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BANGKOK 21 May 2019 22:29
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Curbs on state ambulance speeds not applicable for emergencies

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Curbs on state ambulance speeds not applicable for emergencies

By The Nation

 

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The Public Health Ministry’s policy to ensure ambulances do not run at speeds exceeding 80km per hour applies only to non-emergency referral cases.

 

“The policy has been introduced to ensure the safety of those inside the ambulances. But, of course, drivers can use appropriate speeds on a case-by-case basis,” the ministry’s deputy permanent secretary, Dr Prapon Tangsrikertikul, said on Friday after the policy drew a lot of criticism. 

 

Critics pointed to the fact that if emergency patients were not administered timely treatment, the chance of a full recovery or survival would fade in many cases. 

 

Chawalit Rattanasuttikul, who chairs rescue units in the South, said speed was necessary to save lives. 

 

“The policymakers should think more about patients,” he said.

 

Prapon explained that the speed-limit policy was only for ambulances of agencies under his ministry’s supervision, not ambulances used by other organisations and not vehicles used by rescue workers.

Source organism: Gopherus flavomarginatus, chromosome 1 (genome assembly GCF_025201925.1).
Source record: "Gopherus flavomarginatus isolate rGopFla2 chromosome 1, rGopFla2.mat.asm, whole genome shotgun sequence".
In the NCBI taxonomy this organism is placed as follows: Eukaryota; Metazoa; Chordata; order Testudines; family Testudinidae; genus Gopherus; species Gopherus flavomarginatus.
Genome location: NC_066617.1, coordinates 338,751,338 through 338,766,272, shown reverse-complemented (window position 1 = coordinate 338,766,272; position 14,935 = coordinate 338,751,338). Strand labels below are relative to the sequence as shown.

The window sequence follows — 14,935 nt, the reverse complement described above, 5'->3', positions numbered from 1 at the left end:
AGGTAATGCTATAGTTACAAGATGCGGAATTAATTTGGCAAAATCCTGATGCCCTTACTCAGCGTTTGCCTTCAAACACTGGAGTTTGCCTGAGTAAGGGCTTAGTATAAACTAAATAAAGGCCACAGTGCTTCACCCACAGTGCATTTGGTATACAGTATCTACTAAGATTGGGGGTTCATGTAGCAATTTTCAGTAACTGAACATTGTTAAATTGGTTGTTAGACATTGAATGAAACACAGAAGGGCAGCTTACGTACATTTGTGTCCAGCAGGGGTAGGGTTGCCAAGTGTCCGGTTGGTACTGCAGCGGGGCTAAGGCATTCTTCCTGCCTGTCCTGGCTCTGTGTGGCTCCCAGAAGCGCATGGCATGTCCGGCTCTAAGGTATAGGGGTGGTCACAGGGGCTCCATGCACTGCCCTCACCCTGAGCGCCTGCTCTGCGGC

He said the ministry decided to introduce the policy due to the number of accidents involving ambulance vehicles. The new policy will bar ambulances from jumping red lights.

 

“Also, we have increased protection coverage for ambulance passengers who get maimed or die in accidents. The compensation amount has now been raised to Bt2 million per person,” Prapon said.

 

Chawalit argued that ambulance accidents were relatively few when compared with the number of patients they helped in a year. 

 

“Ambulances serve about one million people a year,” he said.

 

He also wondered if the ministry’s policy was intended to favour some private companies that had sold premium car insurance and GPS systems.

 

Source: http://www.nationmultimedia.com/detail/breakingnews/30367952

 

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-- © Copyright The Nation 2019-04-19

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Why is “AMBULANCE” written in reverse in English and not Thai? Presuming most drivers are not English-speakers, it makes no sense. Any Thai looking in their rear view mirror will likely not understand.

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In a bizarre incident I witnessed on Monday a speeding ambulance was let though as motorists moved swiftly out of the way astonishing behaviour 🤔

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19 minutes ago, inactiveposter said:

Why is “AMBULANCE” written in reverse in English and not Thai? Presuming most drivers are not English-speakers, it makes no sense. Any Thai looking in their rear view mirror will likely not understand.

They won’t see it to busy combing hair and applying mascara I don’t know about the girls lol

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the only drivers I see that don't actually speed even when the road is clear

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